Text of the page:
“I know that the movie was done with an all-white cast, and that recently the play was done with James Earl Jones with an all-black cast, but it deals with the same things that are so relatable no matter the color of your skin,” explains Stancato. “It doesn’t change the dynamic. It doesn’t matter whether the Thayers are white or black; they’re still dealing with the same issues.”

On Golden Pond by Ernest Thompson
In the photo, Karen Stephens and John Felix | Photo Credit: Alicia Donelan

One of the most appealing things about Felix and Bowie’s performance is the way they respond to each other—invigorating their roles as husband and wife, and making them so relatable. In the first scene of Act I, Ethel rushes to Norman and says, “Come here, Norman. Hurry Up. The Loons! The Loons! They’re welcoming us back.”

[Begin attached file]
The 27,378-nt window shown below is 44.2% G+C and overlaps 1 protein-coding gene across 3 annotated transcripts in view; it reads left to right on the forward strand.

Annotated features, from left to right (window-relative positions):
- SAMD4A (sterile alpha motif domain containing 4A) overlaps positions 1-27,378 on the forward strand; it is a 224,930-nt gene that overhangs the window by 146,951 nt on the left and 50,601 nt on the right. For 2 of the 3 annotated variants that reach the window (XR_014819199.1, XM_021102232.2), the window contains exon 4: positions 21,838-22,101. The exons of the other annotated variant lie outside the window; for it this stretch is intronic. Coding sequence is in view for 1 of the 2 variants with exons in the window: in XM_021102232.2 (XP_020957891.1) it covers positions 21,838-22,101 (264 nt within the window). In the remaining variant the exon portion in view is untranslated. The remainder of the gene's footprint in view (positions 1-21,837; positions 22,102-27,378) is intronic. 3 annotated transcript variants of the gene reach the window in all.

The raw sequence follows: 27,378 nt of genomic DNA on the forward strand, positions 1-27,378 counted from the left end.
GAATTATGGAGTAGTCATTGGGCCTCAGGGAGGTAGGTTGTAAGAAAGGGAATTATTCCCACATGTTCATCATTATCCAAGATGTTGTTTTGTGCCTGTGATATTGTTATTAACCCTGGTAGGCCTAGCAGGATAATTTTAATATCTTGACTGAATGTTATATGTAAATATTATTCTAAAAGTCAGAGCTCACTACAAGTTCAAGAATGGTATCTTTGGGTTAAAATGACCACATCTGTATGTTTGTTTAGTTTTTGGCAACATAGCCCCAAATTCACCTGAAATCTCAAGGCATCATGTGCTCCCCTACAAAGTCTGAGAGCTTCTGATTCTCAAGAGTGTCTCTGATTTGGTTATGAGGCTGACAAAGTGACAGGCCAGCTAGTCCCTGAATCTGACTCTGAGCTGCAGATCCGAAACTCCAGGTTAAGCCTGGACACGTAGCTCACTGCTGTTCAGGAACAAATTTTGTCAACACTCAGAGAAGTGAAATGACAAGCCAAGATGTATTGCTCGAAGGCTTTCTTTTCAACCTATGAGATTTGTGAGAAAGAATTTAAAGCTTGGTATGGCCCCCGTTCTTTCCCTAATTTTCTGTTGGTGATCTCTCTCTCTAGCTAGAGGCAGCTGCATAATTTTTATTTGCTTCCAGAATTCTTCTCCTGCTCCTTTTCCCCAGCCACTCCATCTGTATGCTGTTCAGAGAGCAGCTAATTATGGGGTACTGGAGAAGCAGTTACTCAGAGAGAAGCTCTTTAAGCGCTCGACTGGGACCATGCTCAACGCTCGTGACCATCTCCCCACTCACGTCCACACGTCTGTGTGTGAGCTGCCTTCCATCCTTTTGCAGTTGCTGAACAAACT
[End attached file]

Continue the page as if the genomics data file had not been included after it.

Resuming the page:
It is this tender interaction between the two main characters of “On Golden Pond” that makes us focus on Norman and Ethel—a loving couple in their golden years of life. They’re comfortable with one another, while still trying to navigate new transitions in life, including Norman’s memory loss and the fact that his career as an English professor and orator is over. He has lost his status quo and so his dignity is slipping. And with that dignity comes a feeling of identity loss, and an uncommon obsession with death. But perhaps not so uncommon, as this preoccupation is common amongst people in their twilight years.